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Here’s why Being a Transgender is the biggest regret in Pakistan

In a recent incident in Pakistan, Alisha, a transgender woman was succumbed to her injuries after the hospital staffs delayed the treatment by arguing whether to shift her to male ward or female ward.

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  • Pakistan still does not have a proper law for the transgenders
  • Indian law has accepted the presence of a third gender as of 2012
  • USA is considered as the best country for transgenders to live

Even today in Asian countries like Pakistan and India transgender people go through a lot abuse and oppression. They are always picked upon and even though society has recognised their presence but still people perceive them badly.

https://youtu.be/oe4EW0h4mcs

But Indian law has accepted the presence of a third gender as of 2012 , according to that everybody is equal before law and  one has right to choose their gender identity and cannot be discriminated  on the basis of gender.

Pakistan still has no law for their fellow transgender people or widely known as ‘khawaja sara’ in their region. Pakistan still follows the law created during 1860s by the British Raj, after independence in 1947 they changed its name to Pakistan penal code and has not made any changes in law regarding LGBT. Though Supreme Court in 2009 ordered the government to issue an identity card which has a ‘third gender’ category for its non-binary citizens.

Firdos a Khawaja sara from the Pak says that her life as transgender was very difficult from the start. At the age of seven she was robbed of her innocence and since then has been toyed many people to fulfil their desires. Even the son who she adopted and gave all the love of world felt ashamed of her after becoming old and severed all ties with her.  Imagine the magnitude of pain she must have felt.

Life had reduced a graduate to beg for survival. Yes, Firdos has a degree. Her latest occupation became to educate her two grandsons that her son had abandoned. She is currently focused on educating them and freeing them from the poverty that has dictated her life.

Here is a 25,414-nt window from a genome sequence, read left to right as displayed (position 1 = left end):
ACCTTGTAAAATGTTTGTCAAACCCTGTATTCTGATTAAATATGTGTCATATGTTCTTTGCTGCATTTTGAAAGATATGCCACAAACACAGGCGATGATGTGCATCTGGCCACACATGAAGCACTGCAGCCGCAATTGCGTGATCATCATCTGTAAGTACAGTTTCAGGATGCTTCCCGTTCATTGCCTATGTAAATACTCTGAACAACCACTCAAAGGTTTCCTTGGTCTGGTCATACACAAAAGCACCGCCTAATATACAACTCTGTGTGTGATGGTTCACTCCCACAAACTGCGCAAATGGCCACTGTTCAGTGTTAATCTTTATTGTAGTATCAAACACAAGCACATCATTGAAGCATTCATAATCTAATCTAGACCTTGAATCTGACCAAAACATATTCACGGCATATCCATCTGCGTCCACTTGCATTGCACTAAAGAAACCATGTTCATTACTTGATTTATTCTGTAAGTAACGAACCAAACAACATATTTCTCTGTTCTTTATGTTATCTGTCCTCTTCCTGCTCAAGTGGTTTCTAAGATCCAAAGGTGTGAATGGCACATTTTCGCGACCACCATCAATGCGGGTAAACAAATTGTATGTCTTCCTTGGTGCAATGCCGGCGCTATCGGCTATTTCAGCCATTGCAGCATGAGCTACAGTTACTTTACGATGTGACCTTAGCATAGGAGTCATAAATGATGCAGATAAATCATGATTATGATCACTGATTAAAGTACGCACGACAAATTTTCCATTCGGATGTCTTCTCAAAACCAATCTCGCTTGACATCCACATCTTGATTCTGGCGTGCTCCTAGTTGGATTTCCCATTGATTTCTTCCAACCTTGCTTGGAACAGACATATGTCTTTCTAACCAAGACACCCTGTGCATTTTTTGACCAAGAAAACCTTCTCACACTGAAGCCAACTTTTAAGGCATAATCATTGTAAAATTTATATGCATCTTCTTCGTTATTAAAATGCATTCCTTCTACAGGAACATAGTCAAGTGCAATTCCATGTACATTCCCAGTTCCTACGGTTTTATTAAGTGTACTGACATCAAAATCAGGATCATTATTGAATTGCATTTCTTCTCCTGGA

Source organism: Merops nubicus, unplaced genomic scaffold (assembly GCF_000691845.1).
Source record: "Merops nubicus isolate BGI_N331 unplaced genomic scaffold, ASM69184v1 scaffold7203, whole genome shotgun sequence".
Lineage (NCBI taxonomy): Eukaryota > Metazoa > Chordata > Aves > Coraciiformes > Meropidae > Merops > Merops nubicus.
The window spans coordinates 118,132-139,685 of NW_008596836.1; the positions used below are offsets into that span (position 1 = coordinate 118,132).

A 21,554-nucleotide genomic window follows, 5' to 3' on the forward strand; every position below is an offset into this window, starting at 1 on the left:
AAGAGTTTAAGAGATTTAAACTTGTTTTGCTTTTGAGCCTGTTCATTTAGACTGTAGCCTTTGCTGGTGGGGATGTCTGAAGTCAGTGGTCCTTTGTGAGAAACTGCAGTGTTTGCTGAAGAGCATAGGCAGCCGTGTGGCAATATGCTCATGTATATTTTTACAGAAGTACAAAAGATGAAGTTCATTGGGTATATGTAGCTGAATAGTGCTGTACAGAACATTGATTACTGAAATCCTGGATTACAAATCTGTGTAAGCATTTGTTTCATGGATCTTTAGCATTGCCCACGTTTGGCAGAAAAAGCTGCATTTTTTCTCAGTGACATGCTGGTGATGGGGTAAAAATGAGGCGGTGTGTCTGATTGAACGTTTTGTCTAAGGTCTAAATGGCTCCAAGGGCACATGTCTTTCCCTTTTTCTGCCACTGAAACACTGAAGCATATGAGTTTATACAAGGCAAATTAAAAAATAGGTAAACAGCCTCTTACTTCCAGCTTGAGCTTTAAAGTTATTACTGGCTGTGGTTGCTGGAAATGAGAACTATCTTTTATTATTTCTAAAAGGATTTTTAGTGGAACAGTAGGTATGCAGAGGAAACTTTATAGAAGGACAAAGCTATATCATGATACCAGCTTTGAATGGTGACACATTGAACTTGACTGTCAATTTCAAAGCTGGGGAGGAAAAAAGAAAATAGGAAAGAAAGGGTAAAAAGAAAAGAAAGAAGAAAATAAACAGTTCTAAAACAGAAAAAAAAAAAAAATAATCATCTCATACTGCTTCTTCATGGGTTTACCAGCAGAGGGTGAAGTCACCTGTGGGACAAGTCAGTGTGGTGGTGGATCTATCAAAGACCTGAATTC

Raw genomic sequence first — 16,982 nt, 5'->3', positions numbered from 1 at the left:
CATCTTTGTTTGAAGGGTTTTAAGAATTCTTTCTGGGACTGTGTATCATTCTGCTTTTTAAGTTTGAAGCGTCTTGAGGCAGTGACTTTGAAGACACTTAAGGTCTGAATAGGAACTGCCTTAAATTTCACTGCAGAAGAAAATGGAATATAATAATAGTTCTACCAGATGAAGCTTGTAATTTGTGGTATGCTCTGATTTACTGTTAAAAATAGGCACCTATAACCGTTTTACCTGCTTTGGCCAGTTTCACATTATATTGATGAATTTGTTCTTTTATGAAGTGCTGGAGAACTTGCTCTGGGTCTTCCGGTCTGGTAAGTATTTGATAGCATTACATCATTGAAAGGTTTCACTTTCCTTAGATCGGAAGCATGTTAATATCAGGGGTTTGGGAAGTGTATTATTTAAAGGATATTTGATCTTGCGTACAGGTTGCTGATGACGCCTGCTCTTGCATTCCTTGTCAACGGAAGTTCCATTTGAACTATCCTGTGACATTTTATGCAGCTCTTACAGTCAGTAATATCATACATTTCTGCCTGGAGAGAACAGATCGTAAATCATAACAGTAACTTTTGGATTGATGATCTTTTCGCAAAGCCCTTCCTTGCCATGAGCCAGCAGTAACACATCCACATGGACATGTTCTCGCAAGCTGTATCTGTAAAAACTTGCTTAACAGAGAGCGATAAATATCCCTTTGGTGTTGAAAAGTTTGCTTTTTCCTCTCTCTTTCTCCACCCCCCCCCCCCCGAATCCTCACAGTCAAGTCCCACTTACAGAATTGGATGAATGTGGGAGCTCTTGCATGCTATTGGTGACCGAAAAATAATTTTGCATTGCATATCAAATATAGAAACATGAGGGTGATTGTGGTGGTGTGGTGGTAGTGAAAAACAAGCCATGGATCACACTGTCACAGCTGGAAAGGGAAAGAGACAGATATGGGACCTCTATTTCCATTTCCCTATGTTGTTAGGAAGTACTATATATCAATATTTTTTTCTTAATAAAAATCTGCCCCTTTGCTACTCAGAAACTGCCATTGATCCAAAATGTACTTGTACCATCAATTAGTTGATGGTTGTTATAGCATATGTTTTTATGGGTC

Firdos’ story is just one of many and To help these type people Dr Saima, Khawaja sara  has launched a project Khawaja Sara rehabilitation program which aims lift people like firdos from the bottom the society .

According to the research by Dr Saima most khawaja saras begin to regret their birth as a single biggest mistake of their life which is very sad. But Many in Pakistan call Khawaja Sara’ s to their marriages , naming ceremony  as  they believe  Khawaja sara’s have power of  blessing and what they say becomes true. This belief is also present in some parts of India.

In a recent incident in Pakistan, Alisha, a transgender woman was succumbed to her injuries after the hospital staffs delayed the treatment by arguing whether to shift her to male ward or female ward. The 23-year-old was a trans activist in the city of Peshawar and was shot seven times on May 22.

Alisha_insert_courtesy_Neengar_Society
Alisha, a transgender woman who was shot in Pakistan, succumbed to her injuries on May 25, 2016. (Photo courtesy of the Neengar Society) Washington Post

According to Washingtonblade.com reports- Last week, Muhammad Falak, president of the Neengar Society, a group that advocates for marginalized Pakistanis said to the news portal in an email that Alisha was shot six times by a man who raped her and “tried to kill her.”